What makes a scene? Is it the people, the places, the GPS coordinates?
This question has been on my mind quite a bit lately. Before Hurricane Katrina, there was a lively and growing free jazz/improvisational/out/whatever-you-want-to-call-it scene in New Orleans. I have been wondering if that scene will return, which has made me question the real essence of that scene.
There are, of course, some strong personalities on that scene. Musicians are a big part of it, but there are also some listeners that are ever present, and they seem to be as integral a part of the scene as the musicians. There are also a couple of business people (producers, club managers and the like) that really help the scene to exist and thrive. All of these people are essential for the scene’s well being.
Scenes are often defined, or at least described, by the places they inhabit. Often it is a particular club, or a neighborhood, or an area of the city. The pre-Katrina New Orleans progressive jazz scene centered around Frenchmen Street, although it was not the only scene to live in that neighborhood. A few clubs played host to the scene. Can the scene return if those clubs don’t? Can those clubs return if the scene doesn’t?
How much did New Orleans itself have to do with the music and art that happened there? (Don’t be put off by me speaking of New Orleans in the past tense, because I believe that music and art will happen there again, but they aren’t happening there right now.) There is a vibe in New Orleans that can permeate a scene, and usually does. There is an emotional space that can only be reached by a good afternoon run in with a meter maid, and likewise a great shrimp poboy.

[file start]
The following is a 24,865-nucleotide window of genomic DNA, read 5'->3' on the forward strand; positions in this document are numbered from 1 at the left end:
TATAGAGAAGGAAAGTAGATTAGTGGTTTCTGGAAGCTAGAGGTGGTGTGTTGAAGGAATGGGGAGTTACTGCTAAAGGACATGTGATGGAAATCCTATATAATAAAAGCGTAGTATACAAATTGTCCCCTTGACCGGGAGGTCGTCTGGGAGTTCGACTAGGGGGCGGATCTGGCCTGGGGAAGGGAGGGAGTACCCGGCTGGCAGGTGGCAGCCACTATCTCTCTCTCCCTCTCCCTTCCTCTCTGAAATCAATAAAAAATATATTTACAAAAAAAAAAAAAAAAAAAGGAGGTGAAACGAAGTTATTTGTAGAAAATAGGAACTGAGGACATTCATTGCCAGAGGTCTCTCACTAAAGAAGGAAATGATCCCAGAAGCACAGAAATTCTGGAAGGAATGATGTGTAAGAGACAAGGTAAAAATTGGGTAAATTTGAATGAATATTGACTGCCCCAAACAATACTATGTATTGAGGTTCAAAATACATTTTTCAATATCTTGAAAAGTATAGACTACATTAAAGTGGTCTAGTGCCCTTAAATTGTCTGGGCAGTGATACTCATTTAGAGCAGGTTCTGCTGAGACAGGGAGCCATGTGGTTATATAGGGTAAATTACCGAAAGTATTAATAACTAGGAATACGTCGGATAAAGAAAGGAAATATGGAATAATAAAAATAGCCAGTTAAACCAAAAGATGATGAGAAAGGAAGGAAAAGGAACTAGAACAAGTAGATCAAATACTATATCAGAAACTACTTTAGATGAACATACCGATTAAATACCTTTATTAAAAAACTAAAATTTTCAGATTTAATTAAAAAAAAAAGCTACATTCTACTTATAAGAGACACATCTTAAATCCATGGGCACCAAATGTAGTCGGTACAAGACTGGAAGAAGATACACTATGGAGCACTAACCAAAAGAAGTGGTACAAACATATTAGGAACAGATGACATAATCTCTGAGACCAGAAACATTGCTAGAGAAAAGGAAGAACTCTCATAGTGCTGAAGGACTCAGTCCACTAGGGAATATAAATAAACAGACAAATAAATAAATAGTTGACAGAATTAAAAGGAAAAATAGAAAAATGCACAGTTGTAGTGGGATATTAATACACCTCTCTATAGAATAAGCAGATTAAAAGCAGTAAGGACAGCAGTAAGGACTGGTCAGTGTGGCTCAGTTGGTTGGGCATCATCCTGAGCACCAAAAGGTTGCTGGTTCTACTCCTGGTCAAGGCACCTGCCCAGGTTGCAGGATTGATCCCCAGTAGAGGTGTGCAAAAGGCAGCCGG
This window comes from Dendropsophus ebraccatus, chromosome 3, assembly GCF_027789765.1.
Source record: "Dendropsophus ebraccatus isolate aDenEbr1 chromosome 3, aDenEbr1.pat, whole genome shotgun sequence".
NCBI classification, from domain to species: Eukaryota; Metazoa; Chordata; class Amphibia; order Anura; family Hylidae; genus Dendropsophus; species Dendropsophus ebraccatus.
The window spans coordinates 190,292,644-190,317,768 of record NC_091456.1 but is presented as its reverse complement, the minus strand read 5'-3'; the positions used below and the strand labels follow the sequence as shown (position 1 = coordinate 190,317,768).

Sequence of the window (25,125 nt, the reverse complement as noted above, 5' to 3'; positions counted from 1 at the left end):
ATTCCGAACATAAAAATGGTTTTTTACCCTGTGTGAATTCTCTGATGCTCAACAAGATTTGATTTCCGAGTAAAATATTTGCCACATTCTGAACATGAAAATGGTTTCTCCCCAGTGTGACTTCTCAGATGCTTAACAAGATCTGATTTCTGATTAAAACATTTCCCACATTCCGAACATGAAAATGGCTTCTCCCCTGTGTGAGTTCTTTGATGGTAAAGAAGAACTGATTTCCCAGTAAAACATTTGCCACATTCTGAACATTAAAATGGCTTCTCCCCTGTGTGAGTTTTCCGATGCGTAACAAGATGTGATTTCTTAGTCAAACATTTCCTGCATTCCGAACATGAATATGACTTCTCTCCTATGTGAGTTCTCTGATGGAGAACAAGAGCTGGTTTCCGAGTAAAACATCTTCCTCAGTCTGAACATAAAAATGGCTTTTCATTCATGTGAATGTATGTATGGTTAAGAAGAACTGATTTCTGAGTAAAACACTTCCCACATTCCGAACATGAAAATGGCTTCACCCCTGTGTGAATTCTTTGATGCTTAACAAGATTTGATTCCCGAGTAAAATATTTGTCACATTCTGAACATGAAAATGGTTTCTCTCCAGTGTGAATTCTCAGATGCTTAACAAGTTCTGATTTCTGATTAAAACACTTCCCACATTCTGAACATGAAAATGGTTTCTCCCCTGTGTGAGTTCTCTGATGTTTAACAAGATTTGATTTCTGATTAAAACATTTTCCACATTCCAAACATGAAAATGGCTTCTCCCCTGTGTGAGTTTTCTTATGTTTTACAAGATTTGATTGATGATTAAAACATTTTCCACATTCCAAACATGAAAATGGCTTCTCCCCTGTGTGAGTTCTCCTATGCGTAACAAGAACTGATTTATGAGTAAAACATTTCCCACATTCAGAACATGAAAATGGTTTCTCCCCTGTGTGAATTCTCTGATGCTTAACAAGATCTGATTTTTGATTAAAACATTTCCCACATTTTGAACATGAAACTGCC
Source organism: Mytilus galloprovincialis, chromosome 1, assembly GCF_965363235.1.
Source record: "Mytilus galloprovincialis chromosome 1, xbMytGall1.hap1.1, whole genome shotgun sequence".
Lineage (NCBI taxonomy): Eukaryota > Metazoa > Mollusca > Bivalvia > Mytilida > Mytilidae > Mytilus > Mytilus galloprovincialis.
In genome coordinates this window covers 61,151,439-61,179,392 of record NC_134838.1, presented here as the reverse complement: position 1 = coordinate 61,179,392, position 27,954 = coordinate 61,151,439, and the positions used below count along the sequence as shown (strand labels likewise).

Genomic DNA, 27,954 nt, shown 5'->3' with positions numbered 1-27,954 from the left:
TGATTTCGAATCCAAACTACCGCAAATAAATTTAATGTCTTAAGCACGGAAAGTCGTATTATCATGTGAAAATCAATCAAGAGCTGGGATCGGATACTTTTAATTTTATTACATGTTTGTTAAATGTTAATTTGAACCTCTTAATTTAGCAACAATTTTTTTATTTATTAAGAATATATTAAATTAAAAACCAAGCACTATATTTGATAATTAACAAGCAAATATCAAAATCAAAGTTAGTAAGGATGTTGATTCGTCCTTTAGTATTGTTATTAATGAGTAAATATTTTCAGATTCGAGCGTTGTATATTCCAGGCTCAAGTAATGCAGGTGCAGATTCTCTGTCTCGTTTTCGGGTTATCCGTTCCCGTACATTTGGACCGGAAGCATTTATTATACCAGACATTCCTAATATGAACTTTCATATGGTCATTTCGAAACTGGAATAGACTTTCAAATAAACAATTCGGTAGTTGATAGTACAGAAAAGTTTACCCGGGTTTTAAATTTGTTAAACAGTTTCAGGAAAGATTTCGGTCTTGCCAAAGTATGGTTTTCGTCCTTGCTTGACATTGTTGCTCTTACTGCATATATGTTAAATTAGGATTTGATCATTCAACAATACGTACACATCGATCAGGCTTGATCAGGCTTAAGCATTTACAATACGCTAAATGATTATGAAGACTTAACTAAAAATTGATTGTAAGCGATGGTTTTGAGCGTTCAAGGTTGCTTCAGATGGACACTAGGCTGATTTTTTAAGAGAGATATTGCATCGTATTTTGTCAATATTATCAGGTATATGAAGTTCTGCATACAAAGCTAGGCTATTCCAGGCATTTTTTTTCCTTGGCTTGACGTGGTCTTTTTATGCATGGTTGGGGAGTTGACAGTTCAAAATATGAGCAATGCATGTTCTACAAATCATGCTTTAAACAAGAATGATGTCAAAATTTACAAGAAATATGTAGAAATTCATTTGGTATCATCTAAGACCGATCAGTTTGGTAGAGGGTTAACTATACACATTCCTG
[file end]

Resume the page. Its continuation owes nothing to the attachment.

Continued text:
The people of that scene are now scattered. I think many will return, just as some won’t. A few of the cats are in Lafayette, and they may have transplanted a mini-scene. Others have been spotted in California, Chicago, and even Wyoming. If (or when, as I prefer to think) we all get back in the same place, will our scene still be there? It is possible that our experiences will have made us all better artists and listeners, and it is also possible that the momentum of the scene will be gone, and we’ll have to start over like everything else in the city.
I know this is all questions and no answers, but we can’t find the answers until we have identified the questions. What do we have to do to make sure our city, and our scene, survive?